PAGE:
Turning to the issue of primacy of the Covenant over the national legislation, the Expert reiterated the Committee’s belief that the Charter for Peace and National Reconciliation was contrary to the provisions of the Covenant, as it made it impossible to file an effective appeal for the violation of article 2.3 of the Covenant concerning effective remedy.  Furthermore, since the last review in 2011, the role of the Charter had been strengthened.  In case of a conflict between the Constitution and a norm on an international treaty ratified by Algeria, which text prevailed?  Would the Constitutional Council issue an opinion on the issue?  In a conflict between the Charter and the Covenant, which provisions prevailed?  How could an individual invoke the provisions of the Covenant before the national courts, and could the delegation inform on those cases?  

The Expert welcomed the fact that the judiciary website referenced all the international treaties Algeria was a party to, and urged the delegation to ensure that also full texts of the treaties were easily accessible to the judges and prosecutors.  In this vein, could the delegation inform on the content of the Manual of International Law and how accessible it was to judges and prosecutors.  How many prosecutors and members of the security and intelligence community had participated in human rights training over the past few years?

With regards to the Tindouf region, the Expert noted that Algeria had de facto transferred jurisdictional powers to the Polisario for the areas where refugee camps had been set up in 1978.  Those areas were outside the jurisdiction of Algerian courts, so the people had to address themselves to the Polisario for any violations of their rights under the Covenant.  The Polisario had established, with a tacit agreement of the Algerian authorities, a parallel judicial, prison and police system of its own, to which all persons living in the Tindouf camps and all those with the status of the Sahrawi refugee, were subject to.

In light of the increasing number of substantiated reports of people killed by the Algerian army or the Polisario Front, and also the reports of arbitrary killings and enforced disappearances, what measures did Algeria envisage to put an end to those violations which run counter to its general obligations to ensure the respect of rights under the Covenant to all persons in its territory and under its jurisdiction, whatever their status, and to bring to justice the perpetrators of such violations?

The Committee had issued 24 views on the failures of Algeria to respect its obligations under the Covenant, including on matters of enforced disappearances, extrajudicial executions, and torture and arbitrary detention, recalled the Expert, noting that Algeria had failed to adequately respond to the allegations of serious human rights violations committed by its armed forces, including by 8,000 families of disappeared persons who were seeking truth for tens of thousands of victims.  What measures would Algeria take to respond to the allegations by authors of individual communications to the Committee, implement the views issued by the Committee to individual communications, and protect the authors from all forms reprisals?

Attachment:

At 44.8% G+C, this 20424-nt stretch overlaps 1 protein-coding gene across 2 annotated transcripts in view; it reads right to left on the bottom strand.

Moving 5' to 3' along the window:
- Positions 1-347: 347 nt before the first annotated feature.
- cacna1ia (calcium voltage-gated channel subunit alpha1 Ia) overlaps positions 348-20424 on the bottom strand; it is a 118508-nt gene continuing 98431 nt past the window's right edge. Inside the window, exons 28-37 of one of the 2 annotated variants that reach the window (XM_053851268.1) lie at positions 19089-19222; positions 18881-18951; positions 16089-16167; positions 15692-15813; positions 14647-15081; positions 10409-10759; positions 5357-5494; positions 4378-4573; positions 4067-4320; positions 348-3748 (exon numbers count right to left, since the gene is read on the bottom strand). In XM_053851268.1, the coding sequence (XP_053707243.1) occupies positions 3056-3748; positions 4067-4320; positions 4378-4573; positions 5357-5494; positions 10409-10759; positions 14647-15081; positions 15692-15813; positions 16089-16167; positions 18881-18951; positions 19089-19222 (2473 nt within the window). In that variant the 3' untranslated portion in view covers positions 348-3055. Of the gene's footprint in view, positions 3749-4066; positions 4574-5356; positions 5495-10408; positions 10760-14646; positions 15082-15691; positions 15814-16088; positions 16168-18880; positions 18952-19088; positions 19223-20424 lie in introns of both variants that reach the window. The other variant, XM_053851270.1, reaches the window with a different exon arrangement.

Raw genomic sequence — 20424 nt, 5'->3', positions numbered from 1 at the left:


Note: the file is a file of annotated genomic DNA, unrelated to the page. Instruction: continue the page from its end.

The national human rights institution, the Human Rights Council set up in March 2017, was under the Office of the President, said another Expert, which raised question about its independence, particularly in terms of appointment of its members: civil society reports claimed that 38 members had been appointed directly or indirectly by the executive.  The delegation was asked to comment on this issue and inform about the Council’s mandate, functions, and the budget, and also explain the process of submitting the complaints for human rights violations.  The Human Rights Council currently held a B status under the Paris Principles – what would be done to ensure its full compliance with the Paris Principles?

Acknowledging Algeria’s painful past and the contemporary challenges, the Expert was however concerned about the obstacle to remedy by victims of past human rights violations which some provisions of the Charter for Peace and National Reconciliation presented, whose article 46 criminalized all criticism and debate about crimes of the past and thus effectively muzzled victims and their families who wished to oppose amnesty and impunity for past violations.  

The implementation of the Charter did not provide an effective redress and remedy to victims of enforced disappearances and arbitrary detention and their families, which remained the Committee’s continued concern.  What measures were being taken to find victims of enforced disappearances and provide families with the information; to set up a national central registry of detention centres; and inform whether the report of the National Ad Hoc Commission of Diapered Person had been published?